Can someone who is not a parent apply for a parenting order?

Yes, they can. According to the Family Law Act, “any other person concerned with the care, welfare, or development of the child” can apply for a parenting order. But what does that mean exactly?

Courts are usually quite strict when looking at applications for parenting orders by people who are not parents, or grandparents of the children involved.

But in some cases, they will consider other people close to the child. For example, in one case (Norrie & Norrie) the court decided that a child’s adult half-sister met the requirements for caring for the child.

The half-sister and the child shared the same mother. The mother did not take part in the court case and there was evidence she had recently been hospitalised for mental illness. The child’s father had never played a role in his life and lived overseas.

The court noted the half-sister had known the child all his life, had already helped the child’s godmother – with whom he had been living – deal with several aspects of his life, and understood the need for someone to have authority to make decisions about the child’s long-term care, welfare, and development.

There are several circumstances in which people other than parents could apply for a parenting order, including:

  • The parents are alleged to have a drug problem/mental health issue or other issues effecting their capacity to be a parent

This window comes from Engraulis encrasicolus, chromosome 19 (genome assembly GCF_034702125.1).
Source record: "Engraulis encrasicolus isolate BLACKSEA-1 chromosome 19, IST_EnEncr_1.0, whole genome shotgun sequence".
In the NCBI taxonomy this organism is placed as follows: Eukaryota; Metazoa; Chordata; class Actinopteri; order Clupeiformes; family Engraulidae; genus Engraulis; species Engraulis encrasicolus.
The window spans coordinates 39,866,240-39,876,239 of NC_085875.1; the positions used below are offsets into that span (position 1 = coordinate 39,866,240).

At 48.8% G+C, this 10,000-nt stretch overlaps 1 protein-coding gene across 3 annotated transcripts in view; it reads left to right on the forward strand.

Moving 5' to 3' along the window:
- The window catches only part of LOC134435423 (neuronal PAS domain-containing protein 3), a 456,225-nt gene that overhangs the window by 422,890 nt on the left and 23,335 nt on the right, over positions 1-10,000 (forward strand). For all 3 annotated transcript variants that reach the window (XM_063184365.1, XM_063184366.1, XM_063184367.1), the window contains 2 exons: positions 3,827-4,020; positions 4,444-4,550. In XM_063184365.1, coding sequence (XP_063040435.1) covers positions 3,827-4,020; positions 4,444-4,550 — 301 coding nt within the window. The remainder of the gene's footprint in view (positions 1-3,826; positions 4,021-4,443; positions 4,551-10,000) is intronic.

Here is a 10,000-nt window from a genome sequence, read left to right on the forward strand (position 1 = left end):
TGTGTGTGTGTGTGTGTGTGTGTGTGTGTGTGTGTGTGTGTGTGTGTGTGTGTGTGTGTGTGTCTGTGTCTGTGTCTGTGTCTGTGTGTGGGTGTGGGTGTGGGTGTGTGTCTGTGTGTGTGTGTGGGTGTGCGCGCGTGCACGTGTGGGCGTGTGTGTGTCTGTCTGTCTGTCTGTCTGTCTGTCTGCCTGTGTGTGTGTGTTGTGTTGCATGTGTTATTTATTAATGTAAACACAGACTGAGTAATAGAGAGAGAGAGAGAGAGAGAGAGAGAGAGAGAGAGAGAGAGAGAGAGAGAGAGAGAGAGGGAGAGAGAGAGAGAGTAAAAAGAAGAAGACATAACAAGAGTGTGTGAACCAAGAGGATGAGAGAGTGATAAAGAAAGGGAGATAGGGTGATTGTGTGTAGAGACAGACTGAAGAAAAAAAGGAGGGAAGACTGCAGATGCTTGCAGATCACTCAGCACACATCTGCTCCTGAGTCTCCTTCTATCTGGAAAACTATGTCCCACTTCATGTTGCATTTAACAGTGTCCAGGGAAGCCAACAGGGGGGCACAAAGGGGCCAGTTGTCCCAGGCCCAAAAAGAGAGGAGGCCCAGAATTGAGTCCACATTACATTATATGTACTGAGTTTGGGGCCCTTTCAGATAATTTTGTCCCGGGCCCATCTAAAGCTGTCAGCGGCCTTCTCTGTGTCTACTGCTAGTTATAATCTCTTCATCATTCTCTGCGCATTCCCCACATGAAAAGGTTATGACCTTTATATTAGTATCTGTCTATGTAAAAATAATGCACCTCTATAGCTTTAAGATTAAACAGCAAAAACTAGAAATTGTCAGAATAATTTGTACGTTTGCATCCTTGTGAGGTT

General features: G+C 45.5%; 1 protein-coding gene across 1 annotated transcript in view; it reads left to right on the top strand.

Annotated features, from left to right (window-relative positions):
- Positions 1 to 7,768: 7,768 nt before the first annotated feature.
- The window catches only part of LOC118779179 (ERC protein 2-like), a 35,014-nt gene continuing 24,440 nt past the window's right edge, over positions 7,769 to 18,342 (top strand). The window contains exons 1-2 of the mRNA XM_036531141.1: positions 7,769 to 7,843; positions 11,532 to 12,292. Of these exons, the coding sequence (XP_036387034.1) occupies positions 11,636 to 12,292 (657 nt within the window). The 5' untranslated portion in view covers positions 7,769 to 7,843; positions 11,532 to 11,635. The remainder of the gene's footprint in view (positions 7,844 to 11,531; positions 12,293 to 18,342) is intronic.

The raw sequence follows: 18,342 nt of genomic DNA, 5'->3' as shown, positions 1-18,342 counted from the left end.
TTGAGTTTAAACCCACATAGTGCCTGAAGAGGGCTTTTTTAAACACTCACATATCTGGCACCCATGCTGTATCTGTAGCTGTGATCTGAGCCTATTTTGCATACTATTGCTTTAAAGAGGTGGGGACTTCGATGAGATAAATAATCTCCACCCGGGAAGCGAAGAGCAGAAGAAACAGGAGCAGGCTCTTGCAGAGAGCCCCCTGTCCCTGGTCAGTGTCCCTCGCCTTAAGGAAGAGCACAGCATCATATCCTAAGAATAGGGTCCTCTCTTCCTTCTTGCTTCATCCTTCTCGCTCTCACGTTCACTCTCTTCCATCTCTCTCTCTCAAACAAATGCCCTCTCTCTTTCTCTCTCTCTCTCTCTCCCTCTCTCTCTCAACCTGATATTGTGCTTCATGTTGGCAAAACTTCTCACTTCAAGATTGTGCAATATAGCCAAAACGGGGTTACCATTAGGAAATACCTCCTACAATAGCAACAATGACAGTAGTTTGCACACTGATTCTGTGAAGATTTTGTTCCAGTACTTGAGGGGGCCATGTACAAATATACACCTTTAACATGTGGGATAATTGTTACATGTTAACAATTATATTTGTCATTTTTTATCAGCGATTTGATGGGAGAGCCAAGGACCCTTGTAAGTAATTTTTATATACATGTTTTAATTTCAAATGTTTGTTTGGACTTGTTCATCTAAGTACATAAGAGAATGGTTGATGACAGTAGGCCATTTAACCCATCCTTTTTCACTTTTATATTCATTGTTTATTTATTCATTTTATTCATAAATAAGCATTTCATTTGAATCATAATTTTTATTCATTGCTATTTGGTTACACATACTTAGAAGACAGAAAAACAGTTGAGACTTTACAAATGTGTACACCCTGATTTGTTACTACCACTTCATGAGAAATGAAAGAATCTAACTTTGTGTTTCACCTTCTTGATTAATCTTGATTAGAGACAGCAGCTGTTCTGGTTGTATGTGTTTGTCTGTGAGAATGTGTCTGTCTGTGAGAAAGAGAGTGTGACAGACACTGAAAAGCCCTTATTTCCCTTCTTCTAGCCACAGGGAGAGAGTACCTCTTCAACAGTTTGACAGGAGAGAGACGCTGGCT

• The person applying is being refused contact with the child by the primary carer
  • The person applying is the non-biological parent from a same sex relationship
  • The person applying is a former de facto partner of the primary carer and played a significant role in the care and welfare of the child during the child’s life

When making a parenting order, the courts will hold the best interest of the child as the top priority. The court will take into consideration:

  • The nature of the child’s relationship with the person
  • The likely effect of any change of the child’s circumstances, including the effect of a separation from any person with whom they have been living
  • The capacity of the person to meet the needs of the child, including physical and emotional needs

This is a complicated area of family law and if you are not a parent, guardian or grandparent, your ability to obtain court orders to secure time with the children will depend on your role in the children’s lives, your interest in and involvement in their wellbeing, and overall, whether it’s in the best interest of the children.

If you are seeking parenting orders, and you’re not a parent, please contact our office on: (07) 3288 3511 or